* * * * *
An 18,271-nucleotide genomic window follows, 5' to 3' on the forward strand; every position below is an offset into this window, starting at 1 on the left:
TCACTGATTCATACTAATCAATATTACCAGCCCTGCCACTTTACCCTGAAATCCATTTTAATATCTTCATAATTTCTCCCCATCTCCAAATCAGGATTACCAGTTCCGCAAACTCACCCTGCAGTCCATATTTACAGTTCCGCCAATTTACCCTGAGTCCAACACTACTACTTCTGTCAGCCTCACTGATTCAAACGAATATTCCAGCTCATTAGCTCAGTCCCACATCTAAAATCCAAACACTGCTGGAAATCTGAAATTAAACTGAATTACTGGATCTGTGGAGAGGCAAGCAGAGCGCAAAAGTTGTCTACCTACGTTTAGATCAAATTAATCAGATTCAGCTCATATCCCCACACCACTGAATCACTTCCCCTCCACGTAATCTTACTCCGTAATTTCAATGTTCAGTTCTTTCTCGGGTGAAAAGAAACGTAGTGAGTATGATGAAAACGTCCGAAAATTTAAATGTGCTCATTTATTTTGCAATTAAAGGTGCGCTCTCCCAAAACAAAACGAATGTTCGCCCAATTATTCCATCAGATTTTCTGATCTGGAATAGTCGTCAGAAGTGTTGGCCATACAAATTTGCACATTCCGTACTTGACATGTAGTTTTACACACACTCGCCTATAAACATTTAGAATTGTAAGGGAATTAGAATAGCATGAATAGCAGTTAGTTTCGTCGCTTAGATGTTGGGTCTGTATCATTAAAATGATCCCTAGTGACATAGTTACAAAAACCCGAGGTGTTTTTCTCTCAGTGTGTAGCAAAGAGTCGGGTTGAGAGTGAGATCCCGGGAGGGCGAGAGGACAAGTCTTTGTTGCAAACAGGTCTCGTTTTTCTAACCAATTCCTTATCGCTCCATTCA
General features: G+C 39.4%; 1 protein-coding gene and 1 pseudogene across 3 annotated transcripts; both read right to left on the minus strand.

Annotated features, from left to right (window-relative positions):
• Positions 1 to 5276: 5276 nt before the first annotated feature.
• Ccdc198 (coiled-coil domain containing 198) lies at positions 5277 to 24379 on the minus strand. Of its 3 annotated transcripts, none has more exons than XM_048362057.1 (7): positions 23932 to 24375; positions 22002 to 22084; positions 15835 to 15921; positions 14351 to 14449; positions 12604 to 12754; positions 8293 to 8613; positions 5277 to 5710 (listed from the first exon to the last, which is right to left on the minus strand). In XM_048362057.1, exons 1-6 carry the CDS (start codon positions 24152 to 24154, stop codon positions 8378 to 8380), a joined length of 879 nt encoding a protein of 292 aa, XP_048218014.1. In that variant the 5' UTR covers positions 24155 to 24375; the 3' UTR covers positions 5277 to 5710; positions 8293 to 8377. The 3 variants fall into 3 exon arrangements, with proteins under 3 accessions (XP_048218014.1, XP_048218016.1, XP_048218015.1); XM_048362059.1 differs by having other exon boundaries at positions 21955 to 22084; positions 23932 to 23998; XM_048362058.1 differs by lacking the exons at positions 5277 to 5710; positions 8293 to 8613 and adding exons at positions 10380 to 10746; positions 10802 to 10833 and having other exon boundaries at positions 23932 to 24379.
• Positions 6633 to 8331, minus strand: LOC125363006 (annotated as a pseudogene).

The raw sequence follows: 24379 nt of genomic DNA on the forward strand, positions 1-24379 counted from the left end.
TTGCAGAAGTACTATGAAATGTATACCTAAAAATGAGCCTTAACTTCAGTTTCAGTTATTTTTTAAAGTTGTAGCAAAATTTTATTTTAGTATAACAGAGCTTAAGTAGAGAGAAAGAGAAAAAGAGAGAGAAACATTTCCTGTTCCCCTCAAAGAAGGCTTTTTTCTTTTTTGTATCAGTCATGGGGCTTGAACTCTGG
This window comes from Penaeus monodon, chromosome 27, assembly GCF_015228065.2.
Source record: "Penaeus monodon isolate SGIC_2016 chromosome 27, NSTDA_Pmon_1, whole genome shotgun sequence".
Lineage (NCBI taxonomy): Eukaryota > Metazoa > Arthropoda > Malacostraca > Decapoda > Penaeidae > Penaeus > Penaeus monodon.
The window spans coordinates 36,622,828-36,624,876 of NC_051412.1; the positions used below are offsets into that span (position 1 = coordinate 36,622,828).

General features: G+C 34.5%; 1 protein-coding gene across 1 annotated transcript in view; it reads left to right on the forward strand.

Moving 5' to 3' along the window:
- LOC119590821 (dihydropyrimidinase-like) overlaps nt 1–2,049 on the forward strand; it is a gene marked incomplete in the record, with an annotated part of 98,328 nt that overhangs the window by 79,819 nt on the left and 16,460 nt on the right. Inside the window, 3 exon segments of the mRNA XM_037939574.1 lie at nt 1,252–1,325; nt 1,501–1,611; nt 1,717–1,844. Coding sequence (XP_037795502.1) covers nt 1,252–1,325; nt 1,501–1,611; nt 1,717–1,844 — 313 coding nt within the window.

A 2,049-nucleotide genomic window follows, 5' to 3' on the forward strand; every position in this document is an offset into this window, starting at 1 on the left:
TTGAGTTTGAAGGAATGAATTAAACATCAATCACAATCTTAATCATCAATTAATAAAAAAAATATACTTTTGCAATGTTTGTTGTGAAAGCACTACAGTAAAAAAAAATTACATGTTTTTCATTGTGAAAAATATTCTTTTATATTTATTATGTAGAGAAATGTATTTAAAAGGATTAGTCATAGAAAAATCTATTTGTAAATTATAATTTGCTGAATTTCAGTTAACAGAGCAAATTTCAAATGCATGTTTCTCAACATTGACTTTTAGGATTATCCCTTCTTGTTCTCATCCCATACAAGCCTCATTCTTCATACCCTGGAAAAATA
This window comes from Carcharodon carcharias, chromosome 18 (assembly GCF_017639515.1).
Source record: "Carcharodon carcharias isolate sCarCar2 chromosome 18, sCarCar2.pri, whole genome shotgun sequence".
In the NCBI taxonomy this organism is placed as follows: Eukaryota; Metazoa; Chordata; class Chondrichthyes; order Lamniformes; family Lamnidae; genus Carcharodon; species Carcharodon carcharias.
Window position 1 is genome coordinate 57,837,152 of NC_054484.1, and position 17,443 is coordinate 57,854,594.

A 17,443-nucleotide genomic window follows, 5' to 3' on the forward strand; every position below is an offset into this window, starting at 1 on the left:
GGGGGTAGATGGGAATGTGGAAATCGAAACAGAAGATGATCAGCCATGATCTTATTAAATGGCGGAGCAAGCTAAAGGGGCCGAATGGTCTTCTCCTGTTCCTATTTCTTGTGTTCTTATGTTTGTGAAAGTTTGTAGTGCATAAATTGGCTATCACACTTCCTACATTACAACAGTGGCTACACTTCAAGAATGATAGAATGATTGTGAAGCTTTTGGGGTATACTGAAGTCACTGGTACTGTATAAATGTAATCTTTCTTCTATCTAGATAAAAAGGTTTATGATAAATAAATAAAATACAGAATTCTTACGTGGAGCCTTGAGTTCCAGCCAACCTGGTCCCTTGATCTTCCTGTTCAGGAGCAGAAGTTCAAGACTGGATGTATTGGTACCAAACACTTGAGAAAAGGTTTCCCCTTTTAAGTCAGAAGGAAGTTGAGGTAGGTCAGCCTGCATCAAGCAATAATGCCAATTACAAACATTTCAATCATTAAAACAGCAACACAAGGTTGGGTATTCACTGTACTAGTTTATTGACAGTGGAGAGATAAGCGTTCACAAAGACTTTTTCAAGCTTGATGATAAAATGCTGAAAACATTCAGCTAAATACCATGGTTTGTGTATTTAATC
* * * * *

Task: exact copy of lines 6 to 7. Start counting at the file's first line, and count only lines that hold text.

• Ccdc198 (coiled-coil domain containing 198) lies at positions 5277 to 24379 on the minus strand. Of its 3 annotated transcripts, none has more exons than XM_048362057.1 (7): positions 23932 to 24375; positions 22002 to 22084; positions 15835 to 15921; positions 14351 to 14449; positions 12604 to 12754; positions 8293 to 8613; positions 5277 to 5710 (listed from the first exon to the last, which is right to left on the minus strand). In XM_048362057.1, exons 1-6 carry the CDS (start codon positions 24152 to 24154, stop codon positions 8378 to 8380), a joined length of 879 nt encoding a protein of 292 aa, XP_048218014.1. In that variant the 5' UTR covers positions 24155 to 24375; the 3' UTR covers positions 5277 to 5710; positions 8293 to 8377. The 3 variants fall into 3 exon arrangements, with proteins under 3 accessions (XP_048218014.1, XP_048218016.1, XP_048218015.1); XM_048362059.1 differs by having other exon boundaries at positions 21955 to 22084; positions 23932 to 23998; XM_048362058.1 differs by lacking the exons at positions 5277 to 5710; positions 8293 to 8613 and adding exons at positions 10380 to 10746; positions 10802 to 10833 and having other exon boundaries at positions 23932 to 24379.
• Positions 6633 to 8331, minus strand: LOC125363006 (annotated as a pseudogene).